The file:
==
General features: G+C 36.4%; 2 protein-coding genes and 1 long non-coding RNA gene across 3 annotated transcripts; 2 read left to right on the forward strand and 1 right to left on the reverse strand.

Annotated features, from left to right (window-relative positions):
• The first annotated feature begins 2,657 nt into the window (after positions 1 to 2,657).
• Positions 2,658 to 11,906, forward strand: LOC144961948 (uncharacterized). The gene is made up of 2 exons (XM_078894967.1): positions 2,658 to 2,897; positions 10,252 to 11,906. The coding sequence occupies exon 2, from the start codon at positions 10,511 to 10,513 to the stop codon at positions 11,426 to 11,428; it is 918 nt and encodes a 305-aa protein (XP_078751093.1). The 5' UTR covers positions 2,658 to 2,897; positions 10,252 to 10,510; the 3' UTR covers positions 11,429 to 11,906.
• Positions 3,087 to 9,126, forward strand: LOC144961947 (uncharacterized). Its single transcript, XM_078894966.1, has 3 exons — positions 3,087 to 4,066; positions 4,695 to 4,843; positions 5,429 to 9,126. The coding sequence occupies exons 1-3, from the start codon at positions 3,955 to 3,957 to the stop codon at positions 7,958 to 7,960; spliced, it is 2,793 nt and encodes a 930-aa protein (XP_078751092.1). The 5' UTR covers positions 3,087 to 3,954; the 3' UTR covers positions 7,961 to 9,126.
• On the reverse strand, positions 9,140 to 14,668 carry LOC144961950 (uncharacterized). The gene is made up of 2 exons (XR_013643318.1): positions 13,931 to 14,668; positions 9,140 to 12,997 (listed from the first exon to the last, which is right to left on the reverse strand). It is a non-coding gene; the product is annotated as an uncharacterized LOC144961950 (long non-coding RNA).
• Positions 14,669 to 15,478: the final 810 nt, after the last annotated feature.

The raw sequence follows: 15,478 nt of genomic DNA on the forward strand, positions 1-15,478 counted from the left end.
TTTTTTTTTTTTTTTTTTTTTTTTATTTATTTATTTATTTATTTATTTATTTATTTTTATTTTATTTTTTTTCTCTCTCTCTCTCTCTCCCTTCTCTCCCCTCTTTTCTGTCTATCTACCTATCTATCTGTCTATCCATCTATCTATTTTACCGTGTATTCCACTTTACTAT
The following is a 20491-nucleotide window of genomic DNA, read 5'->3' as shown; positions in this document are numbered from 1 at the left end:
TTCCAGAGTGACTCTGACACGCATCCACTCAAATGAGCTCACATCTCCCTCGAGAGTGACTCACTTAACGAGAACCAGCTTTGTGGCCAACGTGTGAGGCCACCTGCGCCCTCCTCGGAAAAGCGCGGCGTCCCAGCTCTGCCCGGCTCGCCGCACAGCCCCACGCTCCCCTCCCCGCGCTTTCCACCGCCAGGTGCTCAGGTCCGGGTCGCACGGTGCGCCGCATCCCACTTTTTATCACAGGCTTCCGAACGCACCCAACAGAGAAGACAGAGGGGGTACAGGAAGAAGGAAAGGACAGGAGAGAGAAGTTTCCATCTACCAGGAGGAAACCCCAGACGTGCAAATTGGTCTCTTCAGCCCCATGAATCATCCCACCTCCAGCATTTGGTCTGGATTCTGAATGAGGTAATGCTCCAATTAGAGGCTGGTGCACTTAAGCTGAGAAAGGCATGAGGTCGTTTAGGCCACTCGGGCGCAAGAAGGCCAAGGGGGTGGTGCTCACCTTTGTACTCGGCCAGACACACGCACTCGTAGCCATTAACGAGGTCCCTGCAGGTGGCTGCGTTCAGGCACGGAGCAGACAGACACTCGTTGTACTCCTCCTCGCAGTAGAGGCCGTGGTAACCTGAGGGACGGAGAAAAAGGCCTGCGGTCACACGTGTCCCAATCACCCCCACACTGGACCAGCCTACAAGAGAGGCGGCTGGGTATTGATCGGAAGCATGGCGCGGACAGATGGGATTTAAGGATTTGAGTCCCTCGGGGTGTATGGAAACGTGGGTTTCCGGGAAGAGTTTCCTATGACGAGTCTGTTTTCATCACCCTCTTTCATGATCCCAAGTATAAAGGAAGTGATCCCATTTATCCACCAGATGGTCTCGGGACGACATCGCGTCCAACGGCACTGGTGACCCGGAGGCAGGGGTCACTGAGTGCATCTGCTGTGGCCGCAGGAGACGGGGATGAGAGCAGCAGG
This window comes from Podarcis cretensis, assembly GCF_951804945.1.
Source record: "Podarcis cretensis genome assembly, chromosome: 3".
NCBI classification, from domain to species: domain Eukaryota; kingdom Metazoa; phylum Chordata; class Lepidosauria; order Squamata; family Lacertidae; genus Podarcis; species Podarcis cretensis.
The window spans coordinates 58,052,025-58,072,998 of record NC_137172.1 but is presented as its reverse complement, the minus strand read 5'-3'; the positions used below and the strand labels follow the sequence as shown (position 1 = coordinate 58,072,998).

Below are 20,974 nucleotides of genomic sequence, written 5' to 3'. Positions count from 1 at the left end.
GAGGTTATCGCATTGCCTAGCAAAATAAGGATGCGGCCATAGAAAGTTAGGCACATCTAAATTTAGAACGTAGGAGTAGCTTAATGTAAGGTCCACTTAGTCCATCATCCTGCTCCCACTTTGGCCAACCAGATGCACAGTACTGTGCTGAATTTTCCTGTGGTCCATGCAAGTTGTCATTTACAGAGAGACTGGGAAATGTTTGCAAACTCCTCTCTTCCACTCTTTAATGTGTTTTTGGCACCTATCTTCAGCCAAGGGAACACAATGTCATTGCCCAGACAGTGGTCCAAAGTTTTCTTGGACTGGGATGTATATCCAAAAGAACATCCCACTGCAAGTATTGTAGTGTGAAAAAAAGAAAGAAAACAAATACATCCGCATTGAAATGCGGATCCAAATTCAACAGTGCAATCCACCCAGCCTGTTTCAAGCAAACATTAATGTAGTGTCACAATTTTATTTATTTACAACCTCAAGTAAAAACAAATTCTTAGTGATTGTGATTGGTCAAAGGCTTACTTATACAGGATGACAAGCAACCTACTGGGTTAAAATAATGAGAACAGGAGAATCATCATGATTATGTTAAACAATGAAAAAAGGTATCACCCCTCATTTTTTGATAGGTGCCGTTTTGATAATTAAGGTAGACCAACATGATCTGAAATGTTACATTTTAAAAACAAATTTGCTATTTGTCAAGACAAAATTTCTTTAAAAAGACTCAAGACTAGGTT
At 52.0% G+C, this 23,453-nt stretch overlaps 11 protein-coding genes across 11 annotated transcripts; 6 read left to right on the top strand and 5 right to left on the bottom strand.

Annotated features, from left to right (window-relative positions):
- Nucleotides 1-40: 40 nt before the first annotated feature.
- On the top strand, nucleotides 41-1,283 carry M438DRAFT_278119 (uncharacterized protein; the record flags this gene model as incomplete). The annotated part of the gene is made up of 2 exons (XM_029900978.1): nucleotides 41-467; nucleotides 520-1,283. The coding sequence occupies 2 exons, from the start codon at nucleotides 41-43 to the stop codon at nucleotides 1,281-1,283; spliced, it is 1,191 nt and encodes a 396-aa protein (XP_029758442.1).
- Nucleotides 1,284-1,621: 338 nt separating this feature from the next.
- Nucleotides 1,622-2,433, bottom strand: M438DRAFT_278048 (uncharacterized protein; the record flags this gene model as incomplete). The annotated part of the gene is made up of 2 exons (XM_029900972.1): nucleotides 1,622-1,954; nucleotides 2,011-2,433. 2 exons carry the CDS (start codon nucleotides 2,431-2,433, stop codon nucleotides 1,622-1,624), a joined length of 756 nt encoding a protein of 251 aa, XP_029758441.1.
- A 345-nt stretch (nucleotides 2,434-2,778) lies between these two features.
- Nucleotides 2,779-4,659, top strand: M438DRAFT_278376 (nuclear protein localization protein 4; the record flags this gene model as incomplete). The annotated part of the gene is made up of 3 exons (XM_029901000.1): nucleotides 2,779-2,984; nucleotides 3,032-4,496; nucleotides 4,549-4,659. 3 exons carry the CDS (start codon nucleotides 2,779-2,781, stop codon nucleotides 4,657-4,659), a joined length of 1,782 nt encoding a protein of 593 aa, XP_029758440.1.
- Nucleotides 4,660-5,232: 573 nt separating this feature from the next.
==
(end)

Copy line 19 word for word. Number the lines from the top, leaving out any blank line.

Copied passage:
Annotated features, from left to right (window-relative positions):